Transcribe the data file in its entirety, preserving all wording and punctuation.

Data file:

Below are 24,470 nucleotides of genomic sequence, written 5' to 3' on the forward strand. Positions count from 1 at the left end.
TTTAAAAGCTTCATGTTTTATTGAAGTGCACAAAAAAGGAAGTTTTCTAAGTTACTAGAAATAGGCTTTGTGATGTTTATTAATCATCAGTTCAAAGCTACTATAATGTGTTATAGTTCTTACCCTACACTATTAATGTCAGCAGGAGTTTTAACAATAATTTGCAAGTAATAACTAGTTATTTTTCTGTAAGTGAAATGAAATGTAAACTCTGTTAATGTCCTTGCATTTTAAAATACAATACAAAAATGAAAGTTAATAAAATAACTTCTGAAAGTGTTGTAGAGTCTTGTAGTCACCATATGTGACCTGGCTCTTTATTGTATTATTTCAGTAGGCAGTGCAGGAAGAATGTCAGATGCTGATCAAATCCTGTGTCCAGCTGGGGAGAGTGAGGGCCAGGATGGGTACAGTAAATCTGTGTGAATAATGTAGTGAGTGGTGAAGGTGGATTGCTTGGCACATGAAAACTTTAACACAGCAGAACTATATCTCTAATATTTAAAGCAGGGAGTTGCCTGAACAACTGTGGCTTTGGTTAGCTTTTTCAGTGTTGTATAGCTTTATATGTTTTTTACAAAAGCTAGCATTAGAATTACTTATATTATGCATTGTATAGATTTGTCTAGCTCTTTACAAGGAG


Below are 24,470 nucleotides of genomic sequence, written 5' to 3' on the forward strand. Positions count from 1 at the left end.
TTTAAAAGCTTCATGTTTTATTGAAGTGCACAAAAAAGGAAGTTTTCTAAGTTACTAGAAATAGGCTTTGTGATGTTTATTAATCATCAGTTCAAAGCTACTATAATGTGTTATAGTTCTTACCCTACACTATTAATGTCAGCAGGAGTTTTAACAATAATTTGCAAGTAATAACTAGTTATTTTTCTGTAAGTGAAATGAAATGTAAACTCTGTTAATGTCCTTGCATTTTAAAATACAATACAAAAATGAAAGTTAATAAAATAACTTCTGAAAGTGTTGTAGAGTCTTGTAGTCACCATATGTGACCTGGCTCTTTATTGTATTATTTCAGTAGGCAGTGCAGGAAGAATGTCAGATGCTGATCAAATCCTGTGTCCAGCTGGGGAGAGTGAGGGCCAGGATGGGTACAGTAAATCTGTGTGAATAATGTAGTGAGTGGTGAAGGTGGATTGCTTGGCACATGAAAACTTTAACACAGCAGAACTATATCTCTAATATTTAAAGCAGGGAGTTGCCTGAACAACTGTGGCTTTGGTTAGCTTTTTCAGTGTTGTATAGCTTTATATGTTTTTTACAAAAGCTAGCATTAGAATTACTTATATTATGCATTGTATAGATTTGTCTAGCTCTTTACAAGGAG